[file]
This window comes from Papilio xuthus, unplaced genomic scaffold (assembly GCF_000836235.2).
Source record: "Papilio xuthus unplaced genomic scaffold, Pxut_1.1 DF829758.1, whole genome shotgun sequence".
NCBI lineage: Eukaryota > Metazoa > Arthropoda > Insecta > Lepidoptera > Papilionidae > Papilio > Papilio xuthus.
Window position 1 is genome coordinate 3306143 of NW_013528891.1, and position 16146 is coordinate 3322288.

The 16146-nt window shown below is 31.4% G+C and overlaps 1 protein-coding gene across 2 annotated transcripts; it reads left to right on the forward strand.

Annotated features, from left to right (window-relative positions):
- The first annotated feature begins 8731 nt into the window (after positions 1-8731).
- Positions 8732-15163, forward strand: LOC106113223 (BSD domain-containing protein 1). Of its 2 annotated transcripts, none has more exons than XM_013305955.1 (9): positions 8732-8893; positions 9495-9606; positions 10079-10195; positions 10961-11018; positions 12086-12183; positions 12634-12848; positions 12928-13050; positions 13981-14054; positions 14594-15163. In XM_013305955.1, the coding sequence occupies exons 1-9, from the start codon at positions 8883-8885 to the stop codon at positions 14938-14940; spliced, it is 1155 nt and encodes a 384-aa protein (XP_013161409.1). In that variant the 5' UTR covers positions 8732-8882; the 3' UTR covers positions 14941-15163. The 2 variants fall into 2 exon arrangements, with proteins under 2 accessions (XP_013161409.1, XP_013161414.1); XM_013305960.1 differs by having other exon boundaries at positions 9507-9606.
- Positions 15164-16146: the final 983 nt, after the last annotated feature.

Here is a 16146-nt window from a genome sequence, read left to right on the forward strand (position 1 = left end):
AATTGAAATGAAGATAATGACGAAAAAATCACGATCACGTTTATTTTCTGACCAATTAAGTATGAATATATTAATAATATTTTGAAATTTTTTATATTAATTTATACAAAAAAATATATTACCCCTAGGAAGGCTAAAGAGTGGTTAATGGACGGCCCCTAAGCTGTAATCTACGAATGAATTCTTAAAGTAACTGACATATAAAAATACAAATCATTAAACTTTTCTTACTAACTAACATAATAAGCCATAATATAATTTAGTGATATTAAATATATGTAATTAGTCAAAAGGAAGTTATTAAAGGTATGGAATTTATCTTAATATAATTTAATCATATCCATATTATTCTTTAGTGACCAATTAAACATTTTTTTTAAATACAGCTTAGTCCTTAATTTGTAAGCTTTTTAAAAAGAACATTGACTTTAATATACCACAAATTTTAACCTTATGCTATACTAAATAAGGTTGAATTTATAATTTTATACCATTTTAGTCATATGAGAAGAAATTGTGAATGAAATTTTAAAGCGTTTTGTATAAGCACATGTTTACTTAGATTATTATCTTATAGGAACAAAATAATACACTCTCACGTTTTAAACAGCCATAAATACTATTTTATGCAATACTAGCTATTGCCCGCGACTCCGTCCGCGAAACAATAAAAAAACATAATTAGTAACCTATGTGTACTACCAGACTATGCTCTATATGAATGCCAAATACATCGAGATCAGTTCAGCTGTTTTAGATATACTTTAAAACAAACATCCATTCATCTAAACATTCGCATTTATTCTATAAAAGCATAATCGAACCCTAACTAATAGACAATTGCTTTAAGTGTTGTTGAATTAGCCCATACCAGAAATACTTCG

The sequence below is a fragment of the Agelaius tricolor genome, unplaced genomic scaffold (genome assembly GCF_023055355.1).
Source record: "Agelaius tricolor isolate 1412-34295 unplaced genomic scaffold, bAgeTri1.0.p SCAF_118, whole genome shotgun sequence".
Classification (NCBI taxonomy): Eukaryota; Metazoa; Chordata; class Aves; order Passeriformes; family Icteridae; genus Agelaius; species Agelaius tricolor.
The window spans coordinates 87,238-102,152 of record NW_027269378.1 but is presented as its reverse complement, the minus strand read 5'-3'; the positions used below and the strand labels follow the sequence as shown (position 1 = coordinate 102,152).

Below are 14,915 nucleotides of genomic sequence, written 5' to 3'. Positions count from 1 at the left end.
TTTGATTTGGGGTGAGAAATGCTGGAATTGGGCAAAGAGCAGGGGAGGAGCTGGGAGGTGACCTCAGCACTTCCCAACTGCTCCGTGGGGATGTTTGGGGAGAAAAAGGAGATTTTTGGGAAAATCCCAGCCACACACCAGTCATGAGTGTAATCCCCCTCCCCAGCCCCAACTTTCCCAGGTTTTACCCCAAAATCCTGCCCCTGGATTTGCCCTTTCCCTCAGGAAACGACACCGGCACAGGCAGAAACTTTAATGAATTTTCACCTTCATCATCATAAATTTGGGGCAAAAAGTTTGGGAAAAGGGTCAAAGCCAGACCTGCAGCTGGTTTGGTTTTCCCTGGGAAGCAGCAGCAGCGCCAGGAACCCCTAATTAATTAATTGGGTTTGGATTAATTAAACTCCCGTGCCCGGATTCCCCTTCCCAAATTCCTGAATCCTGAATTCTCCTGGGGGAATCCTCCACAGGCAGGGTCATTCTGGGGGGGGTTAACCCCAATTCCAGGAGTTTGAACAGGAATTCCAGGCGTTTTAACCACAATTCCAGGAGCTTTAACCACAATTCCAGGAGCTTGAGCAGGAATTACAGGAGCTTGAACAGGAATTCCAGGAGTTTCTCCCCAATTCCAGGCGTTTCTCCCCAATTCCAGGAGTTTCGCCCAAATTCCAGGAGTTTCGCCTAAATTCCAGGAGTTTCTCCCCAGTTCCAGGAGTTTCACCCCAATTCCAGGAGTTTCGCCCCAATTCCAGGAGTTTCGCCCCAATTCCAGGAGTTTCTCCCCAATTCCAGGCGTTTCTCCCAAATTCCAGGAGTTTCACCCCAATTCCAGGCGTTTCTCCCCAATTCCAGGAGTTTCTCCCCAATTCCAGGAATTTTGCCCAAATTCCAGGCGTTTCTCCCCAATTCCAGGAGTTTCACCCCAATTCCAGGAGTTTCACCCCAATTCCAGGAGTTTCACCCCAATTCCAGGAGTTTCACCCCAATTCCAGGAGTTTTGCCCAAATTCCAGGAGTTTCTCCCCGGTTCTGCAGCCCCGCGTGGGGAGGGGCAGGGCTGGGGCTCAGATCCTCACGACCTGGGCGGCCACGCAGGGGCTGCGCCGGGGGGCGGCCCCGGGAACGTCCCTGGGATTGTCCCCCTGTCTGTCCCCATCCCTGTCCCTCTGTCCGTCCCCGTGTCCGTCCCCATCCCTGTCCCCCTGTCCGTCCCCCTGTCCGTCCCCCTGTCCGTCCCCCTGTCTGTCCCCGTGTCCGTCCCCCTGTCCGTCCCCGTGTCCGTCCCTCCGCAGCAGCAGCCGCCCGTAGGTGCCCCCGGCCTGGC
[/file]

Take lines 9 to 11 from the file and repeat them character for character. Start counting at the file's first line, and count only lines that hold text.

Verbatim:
- Positions 15164-16146: the final 983 nt, after the last annotated feature.

Here is a 16146-nt window from a genome sequence, read left to right on the forward strand (position 1 = left end):
AATTGAAATGAAGATAATGACGAAAAAATCACGATCACGTTTATTTTCTGACCAATTAAGTATGAATATATTAATAATATTTTGAAATTTTTTATATTAATTTATACAAAAAAATATATTACCCCTAGGAAGGCTAAAGAGTGGTTAATGGACGGCCCCTAAGCTGTAATCTACGAATGAATTCTTAAAGTAACTGACATATAAAAATACAAATCATTAAACTTTTCTTACTAACTAACATAATAAGCCATAATATAATTTAGTGATATTAAATATATGTAATTAGTCAAAAGGAAGTTATTAAAGGTATGGAATTTATCTTAATATAATTTAATCATATCCATATTATTCTTTAGTGACCAATTAAACATTTTTTTTAAATACAGCTTAGTCCTTAATTTGTAAGCTTTTTAAAAAGAACATTGACTTTAATATACCACAAATTTTAACCTTATGCTATACTAAATAAGGTTGAATTTATAATTTTATACCATTTTAGTCATATGAGAAGAAATTGTGAATGAAATTTTAAAGCGTTTTGTATAAGCACATGTTTACTTAGATTATTATCTTATAGGAACAAAATAATACACTCTCACGTTTTAAACAGCCATAAATACTATTTTATGCAATACTAGCTATTGCCCGCGACTCCGTCCGCGAAACAATAAAAAAACATAATTAGTAACCTATGTGTACTACCAGACTATGCTCTATATGAATGCCAAATACATCGAGATCAGTTCAGCTGTTTTAGATATACTTTAAAACAAACATCCATTCATCTAAACATTCGCATTTATTCTATAAAAGCATAATCGAACCCTAACTAATAGACAATTGCTTTAAGTGTTGTTGAATTAGCCCATACCAGAAATACTTCG